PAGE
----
512/2014 Attorney General Hamilton: “Life of Constituency Boundaries Commission continues”

BASSETERRE, ST. KITTS, SEPTEMBER 7TH 2014 (CUOPM) – Attorney General the Hon. Jason Hamilton says the life of the two-and-a-half Constituency Boundaries Commission continues although a High Court ruled the Report was null and void.

dr martin conversations for progress1Speaking at a recent “Conversations for Progress,” Mr. Hamilton said that the life of the five-person Commission lasts from the time of its appointment until the dissolution of the St. Kitts and Nevis National Assembly.

“However we are in 2014, still so that means that the life of the commission still exists. Although the court ruled that the Report of the Commission was of no effect, that does not mean that it is the end of the life of the Commission and of course the Commission can continue to do its work. How the Commission does that work is a matter for the Commission because the Commission is an independent Commission and is capable of making its own decisions and its own procedures, setting out how it wants to go about that,” said the Attorney General.

He used the opportunity to further explain, the recent ruling of the High Court Judge, and referenced earlier statements on the matter by Prime Minister the Right Hon. Dr. Denzil L. Douglas at the Town Hall Meeting at the New Town Community Center.

“The Prime Minister started at the right point in indicating that the constitution requires or indicates that the boundaries in each constituency should be as closely aligned in terms of the number of inhabitants as possible. He has indicated what the disparities are in relation to that and so as a result of that, the (Constituency) Boundaries Commission set out in 2012, having appointed the Chairman to do its work to satisfy the requirements of the Constitution.

Now, when the Chairman was appointed as indicated, there were no objections to the Chairman being biased. However by the time we got to 2013, there were some allegations that there were bias on the part of the Chairman and they described him as an activist,” said the Attorney General.

“The Prime Minister mentioned three grounds in which the case came to the court, but actually there were more grounds that the Opposition alleged the government was responsible for. One of the grounds they alleged was that the government was trying gerrymander the boundaries. The Court very early dismissed that and found that there was no evidence of the government trying to gerrymander. Additionally, another one of the things that they tried to say, that the Commission was involved in was that again the Chairman was biased because they described him as an activist. The court dismissed that allegation as well and found that there was no evidence of bias,” said the Attorney General, adding:

“At one point in the judgement, the Court says that the Chairman was eminently qualified to act as Chairman and that the Boundaries Commission undertook its work in a diligent fashion.”

The Attorney General noted that another allegation that was made, was that the Boundaries Commission took into account information that they ought not to have taken into account and used a census report that was preliminary in nature.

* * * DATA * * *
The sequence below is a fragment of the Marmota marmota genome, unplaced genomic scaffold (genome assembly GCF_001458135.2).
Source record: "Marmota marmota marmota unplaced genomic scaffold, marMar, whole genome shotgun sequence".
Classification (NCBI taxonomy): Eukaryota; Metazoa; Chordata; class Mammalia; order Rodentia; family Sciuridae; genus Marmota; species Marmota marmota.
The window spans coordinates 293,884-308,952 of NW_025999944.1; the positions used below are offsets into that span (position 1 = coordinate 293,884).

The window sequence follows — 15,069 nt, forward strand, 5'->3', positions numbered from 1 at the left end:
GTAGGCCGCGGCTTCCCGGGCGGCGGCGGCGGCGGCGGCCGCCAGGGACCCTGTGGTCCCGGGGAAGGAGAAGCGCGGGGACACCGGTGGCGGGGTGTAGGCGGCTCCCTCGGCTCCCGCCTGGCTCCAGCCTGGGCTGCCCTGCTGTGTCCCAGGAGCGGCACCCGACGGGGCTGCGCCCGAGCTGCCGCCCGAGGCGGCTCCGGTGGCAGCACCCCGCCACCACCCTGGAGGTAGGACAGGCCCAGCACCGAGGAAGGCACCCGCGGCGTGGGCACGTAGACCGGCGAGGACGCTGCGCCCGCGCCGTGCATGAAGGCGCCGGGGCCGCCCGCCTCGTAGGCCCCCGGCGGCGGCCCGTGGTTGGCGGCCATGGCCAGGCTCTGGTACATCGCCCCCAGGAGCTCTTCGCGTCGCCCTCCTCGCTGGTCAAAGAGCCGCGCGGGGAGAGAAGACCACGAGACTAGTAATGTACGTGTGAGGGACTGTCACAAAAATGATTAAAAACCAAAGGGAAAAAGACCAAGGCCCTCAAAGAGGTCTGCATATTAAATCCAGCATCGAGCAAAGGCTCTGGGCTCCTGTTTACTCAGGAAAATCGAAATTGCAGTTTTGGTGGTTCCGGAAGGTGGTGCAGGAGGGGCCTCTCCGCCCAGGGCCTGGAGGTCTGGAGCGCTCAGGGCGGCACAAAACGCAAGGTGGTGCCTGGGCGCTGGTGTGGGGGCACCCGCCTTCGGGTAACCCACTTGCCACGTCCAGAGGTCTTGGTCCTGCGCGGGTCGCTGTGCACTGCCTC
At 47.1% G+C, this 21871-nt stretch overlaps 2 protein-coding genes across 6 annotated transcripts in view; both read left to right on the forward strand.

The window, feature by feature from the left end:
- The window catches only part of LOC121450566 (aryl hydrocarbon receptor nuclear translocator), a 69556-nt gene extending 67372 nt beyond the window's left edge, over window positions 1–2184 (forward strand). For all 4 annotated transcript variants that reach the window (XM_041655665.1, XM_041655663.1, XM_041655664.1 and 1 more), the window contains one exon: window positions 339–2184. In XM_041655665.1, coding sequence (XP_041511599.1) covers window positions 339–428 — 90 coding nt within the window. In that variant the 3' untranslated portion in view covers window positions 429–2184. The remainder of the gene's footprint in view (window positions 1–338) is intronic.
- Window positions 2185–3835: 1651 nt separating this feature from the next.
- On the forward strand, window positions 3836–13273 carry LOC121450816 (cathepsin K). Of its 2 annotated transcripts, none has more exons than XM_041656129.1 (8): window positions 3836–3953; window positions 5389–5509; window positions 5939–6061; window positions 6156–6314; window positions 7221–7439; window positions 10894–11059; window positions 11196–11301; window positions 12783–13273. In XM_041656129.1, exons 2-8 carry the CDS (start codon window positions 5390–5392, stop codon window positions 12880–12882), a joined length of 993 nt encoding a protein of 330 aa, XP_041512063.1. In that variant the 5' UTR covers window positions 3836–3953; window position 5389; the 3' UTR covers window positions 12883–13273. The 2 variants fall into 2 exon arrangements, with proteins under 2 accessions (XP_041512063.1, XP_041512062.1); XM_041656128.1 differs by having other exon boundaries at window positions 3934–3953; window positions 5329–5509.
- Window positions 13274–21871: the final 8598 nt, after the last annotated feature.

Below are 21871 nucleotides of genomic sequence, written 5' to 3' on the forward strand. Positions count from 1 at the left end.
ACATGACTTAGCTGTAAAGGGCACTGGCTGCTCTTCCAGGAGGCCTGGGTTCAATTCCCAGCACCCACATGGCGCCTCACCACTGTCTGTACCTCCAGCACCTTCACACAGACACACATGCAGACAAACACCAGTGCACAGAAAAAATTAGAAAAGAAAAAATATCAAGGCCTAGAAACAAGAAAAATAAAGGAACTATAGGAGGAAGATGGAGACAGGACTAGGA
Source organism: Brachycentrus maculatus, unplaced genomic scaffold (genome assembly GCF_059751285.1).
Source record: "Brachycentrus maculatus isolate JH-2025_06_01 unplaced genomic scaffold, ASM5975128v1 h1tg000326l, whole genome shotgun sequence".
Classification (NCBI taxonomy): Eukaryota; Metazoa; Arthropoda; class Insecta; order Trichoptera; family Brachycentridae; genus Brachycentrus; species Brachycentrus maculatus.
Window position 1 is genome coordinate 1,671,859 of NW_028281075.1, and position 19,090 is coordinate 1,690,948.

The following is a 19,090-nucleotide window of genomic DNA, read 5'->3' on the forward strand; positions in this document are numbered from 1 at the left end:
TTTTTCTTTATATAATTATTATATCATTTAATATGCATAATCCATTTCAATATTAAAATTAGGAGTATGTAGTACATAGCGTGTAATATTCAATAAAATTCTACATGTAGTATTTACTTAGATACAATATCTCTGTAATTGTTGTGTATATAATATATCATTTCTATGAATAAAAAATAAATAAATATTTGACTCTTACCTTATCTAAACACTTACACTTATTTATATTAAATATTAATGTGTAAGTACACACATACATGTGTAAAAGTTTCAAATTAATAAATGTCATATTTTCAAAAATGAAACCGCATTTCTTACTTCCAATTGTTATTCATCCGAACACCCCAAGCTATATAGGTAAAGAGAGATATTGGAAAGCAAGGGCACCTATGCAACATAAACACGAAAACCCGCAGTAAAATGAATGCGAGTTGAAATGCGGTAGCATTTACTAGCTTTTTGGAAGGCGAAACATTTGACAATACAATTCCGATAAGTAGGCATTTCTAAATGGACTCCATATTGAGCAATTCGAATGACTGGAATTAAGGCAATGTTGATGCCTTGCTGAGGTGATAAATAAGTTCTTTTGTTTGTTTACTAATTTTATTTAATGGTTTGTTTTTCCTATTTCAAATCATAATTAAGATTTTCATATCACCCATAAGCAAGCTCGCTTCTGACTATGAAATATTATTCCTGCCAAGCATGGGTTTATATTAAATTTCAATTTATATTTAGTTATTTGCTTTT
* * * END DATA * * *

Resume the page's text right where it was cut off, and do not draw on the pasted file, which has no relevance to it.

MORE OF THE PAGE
“The court found that again the commission acted properly and acted as a diligent commission ought to have acted,” said Mr. Hamilton.

He said the only issue that was really outstanding was the question of the thoroughness of the consultation.

“Now the life of the Commission lasts from when the appointment is made until Parliament is dissolved, as the Prime Minister indicated, that is not due until 2015 approximately. I know that the Chairman has been diligently working to try to put the commission back to meeting to do what it has to do. How that would transpire remains to be seen, but the only issue was consultation so once the commission rectifies that state of affairs, however they decide to rectify that state of affairs, one can presume that the report would then be laid before the house again once it’s to do that,” said Mr. Hamilton.

“There are two members of the Commission who sits on the government’s side of the bench that is the Honourable Marcella Liburd and the Honourable Asim Martin and there are two members from the Opposition who sit on the Commission in addition to Mr. Jenkins. The Commission only requires a majority vote to make its determination on how it moves forward. Now throughout the proceedings, the Commission attempted I would say to do its utmost best to be fair and transparent in the process,” said the Attorney General.

He was quick to point out that never before in the history of St. Kitts and Nevis had an Electoral Boundaries Commission met and invited members of political parties to give their input as to how they say the boundaries being aligned.

“This was the first time that was done in the history of St. Kitts and Nevis and the Commission should be commended for attempting to be as fair as possible in this venture. Not everything in this world is perfect and so we are all guided by the Court. The Court found some errors in the way that the consultation was done but for the consultation, the court had also found that the Commission did everything that a proper Commission ought to have done so that is something that takes away from the Opposition saying that the Commission tried to use the process as a means to gain a political advantage for the ruling government,” said Attorney General Hamilton.

He stressed that the Court was very clear on that, that there was no evidence that the Commission acted in bad faith and that there was just an error on the Commission’s part in how it went about its proceedings.

“So I know a lot is being said on the radio in relation to gerrymandering,” said the Attorney General.

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